Striking a Light by Louise Raw (Continuum Press, £16.99)

One of the best known industrial disputes in labour history is that of the matchgirls at Bryant and May’s factory in Bow, East London in 1888.  Yet it’s taken the publication of this book to destroy some of the urban myths around the dispute, the first being that the strike was led by and directed by the middle-class Fabian Annie Besant and her supporters. 

Up until now their names and backgrounds were a matter of record but very little has ever been mentioned about the women themselves  The directors and shareholders of the factory held themselves in high regard as model employers who were helping the underclass of the East End.  Their concern was not the dangers to life and limb of manufacturing the highly combustible “Lucifer” match but the “low” moral condition of the women, which tended to excite middle-class males who accepted the lurid tales from the penny dreadfuls and gutter press as true.  Louise Raw skilfully chronicles the previous attempted strikes and disputes at the match factory before 1888.

Conditions were harsh for the 1,400 women, girls and young boys – some as young as six – who worked there.  The day started at 6.30am and finished at 6pm with only two short breaks in between.  Blows and verbal abuse were used to bully workers to work faster to meet schedules and Bryant & May also used a great number of out-workers and their familes who worked for shockingly meagre rates of pay and no legal protection.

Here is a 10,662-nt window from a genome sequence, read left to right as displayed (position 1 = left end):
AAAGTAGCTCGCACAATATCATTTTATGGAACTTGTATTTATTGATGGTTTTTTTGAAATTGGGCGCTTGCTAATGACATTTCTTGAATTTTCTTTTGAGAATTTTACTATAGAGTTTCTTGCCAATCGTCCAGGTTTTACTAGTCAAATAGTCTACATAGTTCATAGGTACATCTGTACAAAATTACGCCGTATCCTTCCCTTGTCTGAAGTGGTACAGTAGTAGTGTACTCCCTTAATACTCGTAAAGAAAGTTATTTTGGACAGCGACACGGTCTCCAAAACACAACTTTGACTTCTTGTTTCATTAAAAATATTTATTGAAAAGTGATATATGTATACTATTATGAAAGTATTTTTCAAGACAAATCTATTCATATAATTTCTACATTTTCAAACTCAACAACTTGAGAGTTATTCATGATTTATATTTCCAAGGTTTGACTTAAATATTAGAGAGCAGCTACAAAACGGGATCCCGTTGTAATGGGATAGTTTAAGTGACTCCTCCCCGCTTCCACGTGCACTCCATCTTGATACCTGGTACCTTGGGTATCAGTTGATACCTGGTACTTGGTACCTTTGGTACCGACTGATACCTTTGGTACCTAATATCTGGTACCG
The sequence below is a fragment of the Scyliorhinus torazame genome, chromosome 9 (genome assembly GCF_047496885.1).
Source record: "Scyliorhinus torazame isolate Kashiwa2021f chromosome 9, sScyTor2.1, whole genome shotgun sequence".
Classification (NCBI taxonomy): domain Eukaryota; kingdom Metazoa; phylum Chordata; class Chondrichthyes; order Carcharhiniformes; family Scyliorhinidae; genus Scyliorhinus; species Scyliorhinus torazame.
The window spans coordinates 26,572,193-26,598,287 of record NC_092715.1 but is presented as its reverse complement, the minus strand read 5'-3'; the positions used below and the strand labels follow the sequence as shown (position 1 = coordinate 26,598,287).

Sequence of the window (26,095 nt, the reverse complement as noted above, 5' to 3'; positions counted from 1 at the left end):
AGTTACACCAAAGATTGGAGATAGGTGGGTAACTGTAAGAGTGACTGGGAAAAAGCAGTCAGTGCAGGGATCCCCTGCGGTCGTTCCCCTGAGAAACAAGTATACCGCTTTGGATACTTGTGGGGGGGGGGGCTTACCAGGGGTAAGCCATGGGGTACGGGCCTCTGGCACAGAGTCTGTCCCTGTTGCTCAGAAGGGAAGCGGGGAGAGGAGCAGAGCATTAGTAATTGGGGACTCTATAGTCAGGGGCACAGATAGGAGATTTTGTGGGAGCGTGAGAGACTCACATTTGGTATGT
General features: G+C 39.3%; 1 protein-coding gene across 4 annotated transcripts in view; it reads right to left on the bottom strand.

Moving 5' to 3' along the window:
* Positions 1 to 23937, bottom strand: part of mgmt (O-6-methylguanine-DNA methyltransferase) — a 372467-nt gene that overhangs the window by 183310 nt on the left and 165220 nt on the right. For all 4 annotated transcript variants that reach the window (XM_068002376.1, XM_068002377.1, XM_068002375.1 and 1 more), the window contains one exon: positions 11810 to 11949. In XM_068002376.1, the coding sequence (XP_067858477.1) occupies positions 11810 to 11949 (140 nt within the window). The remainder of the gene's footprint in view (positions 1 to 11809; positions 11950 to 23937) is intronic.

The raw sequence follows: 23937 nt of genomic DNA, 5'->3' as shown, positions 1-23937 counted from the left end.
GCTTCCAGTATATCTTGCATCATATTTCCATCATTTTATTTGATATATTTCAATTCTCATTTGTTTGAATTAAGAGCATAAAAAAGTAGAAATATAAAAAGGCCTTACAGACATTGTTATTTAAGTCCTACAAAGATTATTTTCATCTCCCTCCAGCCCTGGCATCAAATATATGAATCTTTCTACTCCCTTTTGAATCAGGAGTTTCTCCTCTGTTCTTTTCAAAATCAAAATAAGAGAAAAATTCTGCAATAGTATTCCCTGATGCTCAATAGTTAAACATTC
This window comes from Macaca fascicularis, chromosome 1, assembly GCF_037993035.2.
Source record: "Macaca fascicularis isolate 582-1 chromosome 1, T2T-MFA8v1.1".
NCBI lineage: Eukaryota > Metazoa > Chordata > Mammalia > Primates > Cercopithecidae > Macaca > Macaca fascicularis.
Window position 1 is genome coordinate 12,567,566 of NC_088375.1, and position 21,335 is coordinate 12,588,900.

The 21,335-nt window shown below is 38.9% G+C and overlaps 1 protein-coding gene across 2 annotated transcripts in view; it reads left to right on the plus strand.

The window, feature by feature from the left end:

Another myth Raw dispels is that the women were illiterate and morally corrupt wasters.  Her research shows that their antecedents were mainly Irish Catholic and they were people who enjoyed full social lives and comradeship.  She reveals the intelligence and skill employed by the workers in organising and running the dispute and negotiating with the employer and the press.

In July 1888 the management of the factory dismissed a “troublemaker” and Raw describes the monitoring of so-called agitators working in the factory.  The management were right to be concerned as unrest had been building and a militant atmosphere was sweeping through east and south-east London.  The strike when it came was solid and well organised and did gain momentum following an Annie Besant article on the strike written in her paper The Link and subsequent correspondence in The Times, although later she was to speak out against further industrial action.  But the employers, aware how solid and well disciplined the strike was, soon capitulated.

The effect of the victory was profound.

Many of the strikers’ brothers, fathers and partners were either dockers or gasworkers and correspondence between the labour leader Tom Mann and Tom McCarthy of the stevedores, reinforces the importance of the dispute in motivating dockers and other workers in organising themselves into unions.

Incredibly well researched and written, this book is a major contribution to labour and social history.  The author is a former trade union organiser with her roots firmly in the working class.

The book is an absolute must-have for serious historians and enjoys an important foreword by Sheila Rowbotham.

2 Comments

  1. Pingback: The Matchgirl’s Song | standupandspit

  2. Pingback: ‘What is a Woman?’ – transcription of my talk given in Essex 9 November 2016 | Miranda Yardley

Leave a Comment

Your email address will not be published. Required fields are marked *